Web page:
“In a world filled with distractions and notifications and devices that do everything, the Kindle’s lack of features becomes its greatest asset. But readers also want to read everywhere, in places and ways a paperback can’t manage. They want more tools, more features, more options, more stuff to do. Amazon’s still working out how to satisfy both sides. Whatever route it takes, the next decade of Kindle is likely to be even more disruptive than the last. First it changed the book business. Next it might help change books themselves.”
“Across America, on both sides of the Mason-Dixon Line, the races were kept separate at the theater. Black people sat apart in the upper galleries or were excluded entirely, by custom and, in some southern cities, by law. As hybrid places—private associations open to the public—theaters were subject to municipal authority, but property owners possessed the liberty to exclude or restrict at will. The common law recognized no right of amusement seeking. After emancipation, statehouses controlled by Radical Republicans banned distinctions of race and color in public conveyances and resorts. But the legislation was evaded simply by tickets stating that proprietors had discretion to exclude anyone. Nor did it carry a positive grant of rights; it regulated places rather than entitling persons.”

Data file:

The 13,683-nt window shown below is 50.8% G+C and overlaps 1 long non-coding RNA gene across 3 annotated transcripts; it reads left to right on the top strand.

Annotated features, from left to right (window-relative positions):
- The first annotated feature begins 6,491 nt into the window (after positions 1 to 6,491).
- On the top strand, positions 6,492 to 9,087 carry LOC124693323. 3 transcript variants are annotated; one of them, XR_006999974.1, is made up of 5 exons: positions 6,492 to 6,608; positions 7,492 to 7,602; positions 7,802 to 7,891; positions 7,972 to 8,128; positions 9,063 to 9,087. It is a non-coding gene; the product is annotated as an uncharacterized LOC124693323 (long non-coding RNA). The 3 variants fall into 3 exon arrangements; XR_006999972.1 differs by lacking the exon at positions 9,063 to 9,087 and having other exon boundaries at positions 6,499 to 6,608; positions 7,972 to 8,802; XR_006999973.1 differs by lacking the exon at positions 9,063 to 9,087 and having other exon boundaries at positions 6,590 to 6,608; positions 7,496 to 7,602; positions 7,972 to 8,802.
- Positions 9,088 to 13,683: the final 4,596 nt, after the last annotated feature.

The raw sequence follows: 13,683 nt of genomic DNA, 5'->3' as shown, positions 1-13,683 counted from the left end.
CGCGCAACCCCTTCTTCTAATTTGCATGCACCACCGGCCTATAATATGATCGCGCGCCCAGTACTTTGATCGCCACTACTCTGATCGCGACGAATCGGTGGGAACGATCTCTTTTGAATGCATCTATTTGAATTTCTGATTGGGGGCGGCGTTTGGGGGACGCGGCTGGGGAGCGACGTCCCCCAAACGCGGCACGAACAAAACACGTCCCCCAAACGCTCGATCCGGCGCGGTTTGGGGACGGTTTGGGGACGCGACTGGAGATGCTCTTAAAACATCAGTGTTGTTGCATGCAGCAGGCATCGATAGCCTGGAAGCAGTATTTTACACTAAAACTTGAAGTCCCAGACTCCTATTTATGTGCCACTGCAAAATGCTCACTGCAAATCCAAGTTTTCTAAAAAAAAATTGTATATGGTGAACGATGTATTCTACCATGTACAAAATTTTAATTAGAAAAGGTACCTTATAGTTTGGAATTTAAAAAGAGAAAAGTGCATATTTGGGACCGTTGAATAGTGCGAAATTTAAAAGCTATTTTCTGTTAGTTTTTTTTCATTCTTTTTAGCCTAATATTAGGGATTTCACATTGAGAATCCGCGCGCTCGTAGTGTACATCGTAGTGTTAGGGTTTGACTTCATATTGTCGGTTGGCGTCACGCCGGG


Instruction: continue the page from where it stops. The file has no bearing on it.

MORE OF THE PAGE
“Rumours about Dutoit’s behaviour were rampant for years. I confess straightaway to having done precisely nothing with them. Possibly the first reference in the Gazette to the Dutoit dark side, thickly veiled, was in the column I wrote last week on the case of disgraced former Metropolitan Opera music director James Levine.”
The dilapidated 1919 structure, a former furniture store that was remodeled with an Art Deco flair in the late 1930s, has been on and off the market for more than a decade as a succession of owners unsuccessfully attempted to redevelop it as a dialysis center, a vegan restaurant, a brewery and an organic grocery store.
From the leotards in the Netflix comedy GLOW to a Janet Jackson backup dancer who got cheers of her own to the single-take episode of Mr. Robot, “these 12 blink-and-you-might-have-missed-them cultural moments of 2017 brightened up a year otherwise defined by the threat of nuclear war, natural disasters – from hurricanes to wildfires – that left hundreds of thousands homeless, a string of sexual harassment charges against some of the country’s most prominent political and entertainment figures and yet more terrorist attacks.”